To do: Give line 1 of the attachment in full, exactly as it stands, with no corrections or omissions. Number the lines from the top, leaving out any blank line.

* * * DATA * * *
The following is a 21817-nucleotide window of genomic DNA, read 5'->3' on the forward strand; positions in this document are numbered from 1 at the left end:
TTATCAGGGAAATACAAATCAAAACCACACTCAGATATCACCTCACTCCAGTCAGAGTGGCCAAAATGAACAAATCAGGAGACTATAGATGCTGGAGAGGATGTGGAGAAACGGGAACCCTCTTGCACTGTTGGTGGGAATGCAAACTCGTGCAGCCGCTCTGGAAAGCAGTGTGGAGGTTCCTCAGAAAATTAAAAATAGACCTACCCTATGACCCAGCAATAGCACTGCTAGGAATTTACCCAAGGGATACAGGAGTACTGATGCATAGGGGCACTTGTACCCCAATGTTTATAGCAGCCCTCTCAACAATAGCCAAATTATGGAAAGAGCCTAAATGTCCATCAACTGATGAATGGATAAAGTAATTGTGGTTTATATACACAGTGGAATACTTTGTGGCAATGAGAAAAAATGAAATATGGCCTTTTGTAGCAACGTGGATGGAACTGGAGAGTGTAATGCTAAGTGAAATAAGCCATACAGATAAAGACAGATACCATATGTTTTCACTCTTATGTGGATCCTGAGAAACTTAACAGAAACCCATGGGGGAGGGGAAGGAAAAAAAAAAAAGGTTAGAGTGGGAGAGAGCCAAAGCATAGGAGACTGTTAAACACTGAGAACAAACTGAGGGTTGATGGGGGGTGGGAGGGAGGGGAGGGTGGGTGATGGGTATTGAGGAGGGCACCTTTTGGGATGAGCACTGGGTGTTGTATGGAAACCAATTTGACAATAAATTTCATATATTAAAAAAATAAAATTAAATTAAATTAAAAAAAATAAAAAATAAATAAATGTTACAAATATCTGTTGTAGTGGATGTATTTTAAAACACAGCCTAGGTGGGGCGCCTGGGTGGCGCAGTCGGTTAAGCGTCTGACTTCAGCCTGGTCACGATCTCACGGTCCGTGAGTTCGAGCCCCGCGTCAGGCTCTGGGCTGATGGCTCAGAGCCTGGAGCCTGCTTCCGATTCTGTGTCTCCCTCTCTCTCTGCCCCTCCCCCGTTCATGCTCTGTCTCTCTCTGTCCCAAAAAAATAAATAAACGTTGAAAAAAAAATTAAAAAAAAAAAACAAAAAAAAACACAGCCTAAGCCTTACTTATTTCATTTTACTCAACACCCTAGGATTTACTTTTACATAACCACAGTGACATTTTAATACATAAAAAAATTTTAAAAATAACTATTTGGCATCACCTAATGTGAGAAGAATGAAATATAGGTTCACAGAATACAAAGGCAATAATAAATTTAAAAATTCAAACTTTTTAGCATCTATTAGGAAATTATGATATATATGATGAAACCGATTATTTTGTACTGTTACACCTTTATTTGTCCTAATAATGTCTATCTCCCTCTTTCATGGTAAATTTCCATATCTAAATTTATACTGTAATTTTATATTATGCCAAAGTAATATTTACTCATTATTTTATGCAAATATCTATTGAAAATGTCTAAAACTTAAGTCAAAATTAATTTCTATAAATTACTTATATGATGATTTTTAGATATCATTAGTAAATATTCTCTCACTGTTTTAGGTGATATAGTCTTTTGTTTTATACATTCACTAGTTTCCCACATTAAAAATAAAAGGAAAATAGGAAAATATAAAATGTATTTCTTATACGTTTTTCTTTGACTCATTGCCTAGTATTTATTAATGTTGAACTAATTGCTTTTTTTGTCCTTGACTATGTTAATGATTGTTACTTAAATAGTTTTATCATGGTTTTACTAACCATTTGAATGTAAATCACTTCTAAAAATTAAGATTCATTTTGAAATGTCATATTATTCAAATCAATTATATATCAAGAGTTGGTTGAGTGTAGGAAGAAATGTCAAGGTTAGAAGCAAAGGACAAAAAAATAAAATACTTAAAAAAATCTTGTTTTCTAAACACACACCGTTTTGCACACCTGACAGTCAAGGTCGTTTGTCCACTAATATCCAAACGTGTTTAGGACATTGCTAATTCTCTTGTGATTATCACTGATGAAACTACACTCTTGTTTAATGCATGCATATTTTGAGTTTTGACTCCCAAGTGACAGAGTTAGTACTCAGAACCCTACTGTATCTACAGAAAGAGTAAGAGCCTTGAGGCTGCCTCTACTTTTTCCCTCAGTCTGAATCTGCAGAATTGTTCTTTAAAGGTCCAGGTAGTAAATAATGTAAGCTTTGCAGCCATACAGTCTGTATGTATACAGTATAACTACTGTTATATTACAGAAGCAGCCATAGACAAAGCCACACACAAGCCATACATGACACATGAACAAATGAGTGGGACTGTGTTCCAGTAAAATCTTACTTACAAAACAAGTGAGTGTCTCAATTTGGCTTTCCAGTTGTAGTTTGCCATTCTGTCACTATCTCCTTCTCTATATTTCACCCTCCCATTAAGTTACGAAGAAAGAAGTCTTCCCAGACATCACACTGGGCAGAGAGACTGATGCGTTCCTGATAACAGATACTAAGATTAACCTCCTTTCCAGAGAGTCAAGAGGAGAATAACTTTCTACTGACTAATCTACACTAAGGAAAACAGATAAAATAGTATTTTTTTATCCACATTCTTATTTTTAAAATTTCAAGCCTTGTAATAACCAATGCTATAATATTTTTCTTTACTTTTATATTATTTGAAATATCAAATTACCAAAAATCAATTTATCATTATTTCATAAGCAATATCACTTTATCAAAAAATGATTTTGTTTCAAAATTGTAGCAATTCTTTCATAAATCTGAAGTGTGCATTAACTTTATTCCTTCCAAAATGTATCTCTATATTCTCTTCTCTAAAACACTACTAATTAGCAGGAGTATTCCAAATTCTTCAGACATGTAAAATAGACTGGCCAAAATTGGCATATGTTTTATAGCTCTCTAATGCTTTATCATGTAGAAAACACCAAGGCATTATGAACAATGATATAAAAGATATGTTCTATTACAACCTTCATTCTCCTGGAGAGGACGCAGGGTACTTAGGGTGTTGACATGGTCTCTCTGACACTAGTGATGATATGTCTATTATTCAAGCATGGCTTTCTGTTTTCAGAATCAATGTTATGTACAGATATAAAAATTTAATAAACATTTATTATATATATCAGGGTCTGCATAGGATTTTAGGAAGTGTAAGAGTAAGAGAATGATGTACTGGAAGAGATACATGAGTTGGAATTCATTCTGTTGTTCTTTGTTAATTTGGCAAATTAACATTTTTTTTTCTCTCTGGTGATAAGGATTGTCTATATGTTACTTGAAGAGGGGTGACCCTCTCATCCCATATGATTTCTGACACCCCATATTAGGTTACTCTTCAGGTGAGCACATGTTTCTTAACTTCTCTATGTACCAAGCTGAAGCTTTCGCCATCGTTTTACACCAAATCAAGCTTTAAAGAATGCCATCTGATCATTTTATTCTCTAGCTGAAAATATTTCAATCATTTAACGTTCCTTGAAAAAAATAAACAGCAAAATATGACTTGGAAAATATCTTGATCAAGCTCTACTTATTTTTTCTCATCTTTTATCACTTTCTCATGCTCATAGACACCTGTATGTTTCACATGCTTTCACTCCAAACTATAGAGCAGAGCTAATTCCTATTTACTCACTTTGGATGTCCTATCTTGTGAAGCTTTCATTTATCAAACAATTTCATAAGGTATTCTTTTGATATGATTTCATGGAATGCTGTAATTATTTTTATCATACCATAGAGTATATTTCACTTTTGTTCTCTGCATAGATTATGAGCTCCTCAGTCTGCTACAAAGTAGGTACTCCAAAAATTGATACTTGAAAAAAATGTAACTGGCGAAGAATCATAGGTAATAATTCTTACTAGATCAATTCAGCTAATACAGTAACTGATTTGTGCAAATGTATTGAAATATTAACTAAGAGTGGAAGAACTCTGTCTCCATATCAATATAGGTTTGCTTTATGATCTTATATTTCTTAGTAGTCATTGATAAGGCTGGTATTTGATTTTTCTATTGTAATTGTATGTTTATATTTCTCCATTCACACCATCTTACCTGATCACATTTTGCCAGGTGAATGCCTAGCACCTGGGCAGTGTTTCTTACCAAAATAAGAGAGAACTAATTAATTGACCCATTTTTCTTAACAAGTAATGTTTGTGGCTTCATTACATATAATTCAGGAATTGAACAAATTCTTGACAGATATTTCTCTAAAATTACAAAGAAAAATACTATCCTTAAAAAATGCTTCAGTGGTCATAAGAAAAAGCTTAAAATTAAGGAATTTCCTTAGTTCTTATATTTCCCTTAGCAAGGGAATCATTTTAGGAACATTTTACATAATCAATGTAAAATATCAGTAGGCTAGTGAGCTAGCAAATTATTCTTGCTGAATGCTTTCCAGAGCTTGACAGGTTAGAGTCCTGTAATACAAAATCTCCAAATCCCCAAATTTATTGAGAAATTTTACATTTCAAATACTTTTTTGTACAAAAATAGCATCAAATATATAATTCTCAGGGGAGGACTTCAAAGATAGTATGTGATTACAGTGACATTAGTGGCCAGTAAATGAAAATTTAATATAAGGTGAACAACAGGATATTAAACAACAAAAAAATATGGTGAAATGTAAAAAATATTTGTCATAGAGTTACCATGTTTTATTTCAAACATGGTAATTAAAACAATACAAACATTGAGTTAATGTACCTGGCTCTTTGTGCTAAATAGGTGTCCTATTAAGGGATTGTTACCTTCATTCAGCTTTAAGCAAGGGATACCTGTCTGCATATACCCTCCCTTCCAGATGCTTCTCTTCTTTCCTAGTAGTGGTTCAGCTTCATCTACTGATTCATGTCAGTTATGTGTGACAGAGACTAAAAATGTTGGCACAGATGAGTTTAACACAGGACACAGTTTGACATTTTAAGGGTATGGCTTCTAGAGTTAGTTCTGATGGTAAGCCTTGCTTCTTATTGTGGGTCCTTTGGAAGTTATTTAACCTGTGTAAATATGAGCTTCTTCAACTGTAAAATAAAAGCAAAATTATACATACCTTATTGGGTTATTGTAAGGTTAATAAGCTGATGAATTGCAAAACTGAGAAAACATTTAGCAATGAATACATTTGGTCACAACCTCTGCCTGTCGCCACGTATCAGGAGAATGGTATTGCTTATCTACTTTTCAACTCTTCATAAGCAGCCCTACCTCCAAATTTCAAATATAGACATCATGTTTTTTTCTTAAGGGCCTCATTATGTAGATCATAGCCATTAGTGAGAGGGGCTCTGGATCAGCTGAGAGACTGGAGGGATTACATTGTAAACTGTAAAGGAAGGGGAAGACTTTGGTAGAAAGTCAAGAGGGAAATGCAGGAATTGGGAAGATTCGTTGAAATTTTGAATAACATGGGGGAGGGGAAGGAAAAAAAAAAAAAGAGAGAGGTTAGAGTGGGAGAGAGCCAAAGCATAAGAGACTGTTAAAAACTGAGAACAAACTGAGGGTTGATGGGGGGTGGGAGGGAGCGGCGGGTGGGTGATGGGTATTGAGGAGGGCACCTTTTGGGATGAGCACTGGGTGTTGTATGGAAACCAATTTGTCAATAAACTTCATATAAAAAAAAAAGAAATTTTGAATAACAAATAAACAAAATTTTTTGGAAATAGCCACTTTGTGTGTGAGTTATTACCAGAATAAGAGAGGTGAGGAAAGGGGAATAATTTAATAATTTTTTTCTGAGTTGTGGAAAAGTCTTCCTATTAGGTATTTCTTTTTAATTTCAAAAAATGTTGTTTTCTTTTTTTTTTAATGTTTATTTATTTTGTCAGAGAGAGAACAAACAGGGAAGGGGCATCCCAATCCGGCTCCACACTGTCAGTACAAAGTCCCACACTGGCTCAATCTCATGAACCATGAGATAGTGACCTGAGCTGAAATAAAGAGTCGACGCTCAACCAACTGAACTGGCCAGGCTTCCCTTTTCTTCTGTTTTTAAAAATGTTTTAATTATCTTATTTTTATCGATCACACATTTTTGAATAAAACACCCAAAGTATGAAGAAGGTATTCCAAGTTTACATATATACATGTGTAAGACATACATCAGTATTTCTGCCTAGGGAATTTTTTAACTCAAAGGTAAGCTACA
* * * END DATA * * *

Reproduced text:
The following is a 21817-nucleotide window of genomic DNA, read 5'->3' on the forward strand; positions in this document are numbered from 1 at the left end: